Depression

Depression is often considered the common cold of mental illnesses. According to the National Institute of Mental Health, it affects nearly seven percent of the adult population and 11 percent of the youth population. There are many schools of thought surrounding how depression develops and what causes it. Research has shown there are a number of possible causes of depression, including biological causes, response to a stressor, or the result of denying emotions for a period of time.

Depression is not something that we can simply snap out of. It is a physiological illness that must be treated through medication and professional therapy. If it is not properly treated, depression can become very severe and even life-threatening.

Symptoms of Depression

People suffering with depression will typically display at least a few of the symptoms on the list here:

  • Persistent feelings of sadness and tearfulness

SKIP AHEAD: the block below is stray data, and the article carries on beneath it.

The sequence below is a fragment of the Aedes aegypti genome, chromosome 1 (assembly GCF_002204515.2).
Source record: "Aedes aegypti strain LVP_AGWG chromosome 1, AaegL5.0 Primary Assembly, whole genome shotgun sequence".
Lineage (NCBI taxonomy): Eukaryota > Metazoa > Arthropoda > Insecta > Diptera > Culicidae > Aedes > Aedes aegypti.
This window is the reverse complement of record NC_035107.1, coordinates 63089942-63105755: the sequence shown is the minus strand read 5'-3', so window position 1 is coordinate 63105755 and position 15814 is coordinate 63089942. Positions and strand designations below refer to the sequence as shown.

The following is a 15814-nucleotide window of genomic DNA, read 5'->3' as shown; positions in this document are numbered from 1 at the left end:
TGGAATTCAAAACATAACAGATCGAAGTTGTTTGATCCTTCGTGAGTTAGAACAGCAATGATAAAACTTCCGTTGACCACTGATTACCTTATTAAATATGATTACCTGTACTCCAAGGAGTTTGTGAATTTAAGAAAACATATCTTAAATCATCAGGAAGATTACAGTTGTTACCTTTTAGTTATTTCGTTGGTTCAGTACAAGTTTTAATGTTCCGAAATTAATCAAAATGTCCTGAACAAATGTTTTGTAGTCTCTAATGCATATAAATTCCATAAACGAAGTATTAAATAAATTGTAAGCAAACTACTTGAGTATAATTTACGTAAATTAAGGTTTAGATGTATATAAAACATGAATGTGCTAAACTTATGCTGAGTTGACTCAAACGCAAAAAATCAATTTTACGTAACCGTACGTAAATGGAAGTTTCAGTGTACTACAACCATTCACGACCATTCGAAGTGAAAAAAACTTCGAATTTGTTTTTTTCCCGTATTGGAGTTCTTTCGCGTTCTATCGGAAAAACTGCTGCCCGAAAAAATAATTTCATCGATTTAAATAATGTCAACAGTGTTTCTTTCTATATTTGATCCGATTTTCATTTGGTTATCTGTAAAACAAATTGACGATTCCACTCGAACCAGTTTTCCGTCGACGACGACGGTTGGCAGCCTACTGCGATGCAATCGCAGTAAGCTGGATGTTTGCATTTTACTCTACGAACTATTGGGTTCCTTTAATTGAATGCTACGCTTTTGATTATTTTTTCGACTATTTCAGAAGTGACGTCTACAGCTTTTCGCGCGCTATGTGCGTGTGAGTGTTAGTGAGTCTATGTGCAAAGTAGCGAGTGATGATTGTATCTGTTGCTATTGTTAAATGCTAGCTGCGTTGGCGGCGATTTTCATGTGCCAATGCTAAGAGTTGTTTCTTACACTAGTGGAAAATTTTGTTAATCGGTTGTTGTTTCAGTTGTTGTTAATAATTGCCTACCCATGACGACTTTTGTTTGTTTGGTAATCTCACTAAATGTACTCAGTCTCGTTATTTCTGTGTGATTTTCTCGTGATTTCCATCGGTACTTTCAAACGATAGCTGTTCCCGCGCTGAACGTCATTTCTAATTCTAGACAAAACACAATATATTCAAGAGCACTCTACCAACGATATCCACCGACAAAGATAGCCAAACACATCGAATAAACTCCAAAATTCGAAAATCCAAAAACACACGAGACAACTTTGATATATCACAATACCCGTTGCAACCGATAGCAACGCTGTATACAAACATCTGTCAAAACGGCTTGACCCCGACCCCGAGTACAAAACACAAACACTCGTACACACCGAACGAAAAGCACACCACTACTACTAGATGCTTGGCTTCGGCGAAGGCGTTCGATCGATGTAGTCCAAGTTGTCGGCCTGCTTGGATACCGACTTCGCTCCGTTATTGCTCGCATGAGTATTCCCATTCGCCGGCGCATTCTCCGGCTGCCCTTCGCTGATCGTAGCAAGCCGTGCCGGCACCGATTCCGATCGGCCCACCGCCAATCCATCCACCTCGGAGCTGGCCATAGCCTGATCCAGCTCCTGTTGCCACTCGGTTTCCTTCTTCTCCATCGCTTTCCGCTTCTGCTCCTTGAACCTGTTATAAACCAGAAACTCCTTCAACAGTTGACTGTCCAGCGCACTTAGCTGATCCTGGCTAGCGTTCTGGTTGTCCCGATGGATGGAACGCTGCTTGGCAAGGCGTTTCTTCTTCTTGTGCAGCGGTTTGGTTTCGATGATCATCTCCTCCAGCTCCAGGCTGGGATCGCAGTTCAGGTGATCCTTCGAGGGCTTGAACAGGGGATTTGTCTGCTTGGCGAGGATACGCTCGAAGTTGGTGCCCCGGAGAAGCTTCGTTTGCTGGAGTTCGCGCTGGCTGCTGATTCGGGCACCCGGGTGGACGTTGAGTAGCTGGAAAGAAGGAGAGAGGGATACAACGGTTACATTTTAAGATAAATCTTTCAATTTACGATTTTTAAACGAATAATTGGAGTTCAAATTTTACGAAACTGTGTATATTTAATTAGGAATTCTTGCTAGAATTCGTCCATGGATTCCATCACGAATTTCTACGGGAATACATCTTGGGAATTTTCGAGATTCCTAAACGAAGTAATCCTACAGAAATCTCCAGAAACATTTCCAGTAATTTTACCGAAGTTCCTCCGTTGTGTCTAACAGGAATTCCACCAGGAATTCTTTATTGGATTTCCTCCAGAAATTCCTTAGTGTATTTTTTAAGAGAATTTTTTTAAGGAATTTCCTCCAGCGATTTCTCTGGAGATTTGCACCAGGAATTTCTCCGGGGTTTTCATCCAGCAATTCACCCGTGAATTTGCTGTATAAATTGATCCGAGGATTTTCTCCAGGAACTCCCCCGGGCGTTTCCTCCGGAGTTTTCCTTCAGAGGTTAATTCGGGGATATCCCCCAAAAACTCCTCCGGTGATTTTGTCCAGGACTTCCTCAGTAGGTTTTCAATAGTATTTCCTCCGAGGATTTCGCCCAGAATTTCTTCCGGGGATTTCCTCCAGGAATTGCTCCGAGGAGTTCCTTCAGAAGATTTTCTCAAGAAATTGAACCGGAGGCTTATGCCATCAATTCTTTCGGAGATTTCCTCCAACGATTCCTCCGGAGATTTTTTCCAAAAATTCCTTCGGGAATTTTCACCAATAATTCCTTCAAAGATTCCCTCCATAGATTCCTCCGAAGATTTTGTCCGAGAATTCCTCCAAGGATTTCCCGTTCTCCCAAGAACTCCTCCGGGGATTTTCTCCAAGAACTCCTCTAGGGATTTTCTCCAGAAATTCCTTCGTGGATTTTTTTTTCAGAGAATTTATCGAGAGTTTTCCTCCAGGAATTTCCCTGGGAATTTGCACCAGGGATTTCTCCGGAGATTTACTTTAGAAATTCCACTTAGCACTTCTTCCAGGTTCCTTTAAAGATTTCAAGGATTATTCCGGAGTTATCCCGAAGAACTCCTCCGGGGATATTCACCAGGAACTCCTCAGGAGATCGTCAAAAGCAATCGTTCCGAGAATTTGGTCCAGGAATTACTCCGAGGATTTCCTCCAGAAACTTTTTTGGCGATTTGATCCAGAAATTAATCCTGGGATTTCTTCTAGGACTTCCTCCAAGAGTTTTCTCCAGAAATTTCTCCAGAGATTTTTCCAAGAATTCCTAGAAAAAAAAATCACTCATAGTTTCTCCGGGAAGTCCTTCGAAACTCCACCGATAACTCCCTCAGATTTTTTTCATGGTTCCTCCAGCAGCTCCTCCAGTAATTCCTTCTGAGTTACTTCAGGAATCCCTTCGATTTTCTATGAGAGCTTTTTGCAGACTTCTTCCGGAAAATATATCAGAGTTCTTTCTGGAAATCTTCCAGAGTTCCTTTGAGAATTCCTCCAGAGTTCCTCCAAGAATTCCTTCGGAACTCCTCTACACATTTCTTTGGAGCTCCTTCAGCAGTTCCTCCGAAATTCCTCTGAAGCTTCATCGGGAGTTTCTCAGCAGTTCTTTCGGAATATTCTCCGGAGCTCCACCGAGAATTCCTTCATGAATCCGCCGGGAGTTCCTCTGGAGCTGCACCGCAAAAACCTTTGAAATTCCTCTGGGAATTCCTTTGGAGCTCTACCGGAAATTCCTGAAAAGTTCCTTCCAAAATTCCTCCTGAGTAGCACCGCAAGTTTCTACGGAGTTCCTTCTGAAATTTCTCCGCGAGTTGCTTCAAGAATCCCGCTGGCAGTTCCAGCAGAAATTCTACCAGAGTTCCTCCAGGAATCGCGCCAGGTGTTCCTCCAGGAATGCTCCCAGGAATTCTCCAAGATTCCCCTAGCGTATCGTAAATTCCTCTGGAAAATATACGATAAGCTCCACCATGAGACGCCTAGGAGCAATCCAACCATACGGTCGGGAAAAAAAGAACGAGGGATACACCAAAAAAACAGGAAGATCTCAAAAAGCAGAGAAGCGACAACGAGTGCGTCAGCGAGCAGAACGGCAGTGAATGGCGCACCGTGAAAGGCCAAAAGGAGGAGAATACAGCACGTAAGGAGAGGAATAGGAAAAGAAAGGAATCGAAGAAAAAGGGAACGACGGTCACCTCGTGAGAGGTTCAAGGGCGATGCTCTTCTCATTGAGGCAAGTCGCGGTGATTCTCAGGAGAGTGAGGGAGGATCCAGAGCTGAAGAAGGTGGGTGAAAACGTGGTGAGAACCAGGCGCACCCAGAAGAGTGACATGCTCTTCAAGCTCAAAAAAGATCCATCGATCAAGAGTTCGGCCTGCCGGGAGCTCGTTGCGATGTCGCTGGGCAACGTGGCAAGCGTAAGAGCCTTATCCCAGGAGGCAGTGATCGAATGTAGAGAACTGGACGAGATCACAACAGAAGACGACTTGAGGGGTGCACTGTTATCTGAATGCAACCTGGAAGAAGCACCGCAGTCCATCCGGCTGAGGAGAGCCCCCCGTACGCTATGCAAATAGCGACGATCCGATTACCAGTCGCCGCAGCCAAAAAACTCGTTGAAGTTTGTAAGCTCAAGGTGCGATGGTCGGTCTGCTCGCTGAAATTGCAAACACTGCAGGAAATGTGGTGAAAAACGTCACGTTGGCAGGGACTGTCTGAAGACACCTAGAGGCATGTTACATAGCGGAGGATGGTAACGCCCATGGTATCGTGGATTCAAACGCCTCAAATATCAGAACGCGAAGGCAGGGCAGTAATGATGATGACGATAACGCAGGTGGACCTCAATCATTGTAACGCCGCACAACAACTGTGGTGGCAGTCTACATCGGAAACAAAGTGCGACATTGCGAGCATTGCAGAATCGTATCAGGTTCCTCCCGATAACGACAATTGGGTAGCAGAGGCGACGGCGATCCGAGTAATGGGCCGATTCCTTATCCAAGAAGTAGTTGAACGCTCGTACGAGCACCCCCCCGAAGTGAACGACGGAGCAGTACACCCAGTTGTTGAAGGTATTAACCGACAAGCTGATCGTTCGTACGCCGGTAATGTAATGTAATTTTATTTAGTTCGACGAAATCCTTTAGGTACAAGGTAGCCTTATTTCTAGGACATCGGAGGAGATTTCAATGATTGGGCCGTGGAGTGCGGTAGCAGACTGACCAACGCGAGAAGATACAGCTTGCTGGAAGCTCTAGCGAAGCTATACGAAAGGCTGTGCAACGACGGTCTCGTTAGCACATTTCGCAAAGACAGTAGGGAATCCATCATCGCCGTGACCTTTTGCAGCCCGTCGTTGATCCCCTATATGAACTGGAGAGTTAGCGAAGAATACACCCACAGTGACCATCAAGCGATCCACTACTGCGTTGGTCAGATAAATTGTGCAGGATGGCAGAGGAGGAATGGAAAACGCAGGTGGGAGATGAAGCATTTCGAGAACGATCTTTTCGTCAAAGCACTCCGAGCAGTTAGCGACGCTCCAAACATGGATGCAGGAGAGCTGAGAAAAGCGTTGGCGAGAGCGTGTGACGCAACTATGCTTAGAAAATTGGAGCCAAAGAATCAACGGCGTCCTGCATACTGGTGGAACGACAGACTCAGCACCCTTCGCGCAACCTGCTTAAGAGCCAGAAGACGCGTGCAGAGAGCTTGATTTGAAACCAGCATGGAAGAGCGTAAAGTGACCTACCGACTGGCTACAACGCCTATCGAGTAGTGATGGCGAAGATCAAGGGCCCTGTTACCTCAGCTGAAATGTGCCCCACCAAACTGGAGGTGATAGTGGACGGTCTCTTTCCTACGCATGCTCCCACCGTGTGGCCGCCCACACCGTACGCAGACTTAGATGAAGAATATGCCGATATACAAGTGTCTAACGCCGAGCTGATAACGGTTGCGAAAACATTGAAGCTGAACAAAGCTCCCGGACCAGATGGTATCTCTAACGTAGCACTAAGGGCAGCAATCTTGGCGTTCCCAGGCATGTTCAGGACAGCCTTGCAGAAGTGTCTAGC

• Irritability
  • Loss of interest in activities previously enjoyed
  • Unexplained weight loss or gain
  • Changes in appetite
  • Changes in sleeping patterns
  • Feeling “slowed down,” lacking energy and motivation
  • Loss of energy, persistent fatigue
  • Trouble concentrating
  • Indecisiveness
  • Recurrent thoughts of death, suicidal ideation, or suicide attempts

Treatment for Depression

People suffering with depression often turn inwards and as a result, they often feel isolated and alone. This can lead to feelings of hopelessness and fear there is no chance for recovery. When you seek counseling for symptoms of depression at kp counseling, our professional staff understand those feelings of isolation and hopelessness. All our members are available to help you talk about what you are experiencing and help you develop a plan to treat your symptoms so you can begin feeling like you again.

Depression is a serious illness, but the good news is help is available. To learn more about treating depression, contact kp counseling at 779-368-0060.

Resources:

Depression and Bipolar Support Alliance – http://www.dbsalliance.org

National Institute of Mental Health – https://www.nimh.nih.gov/

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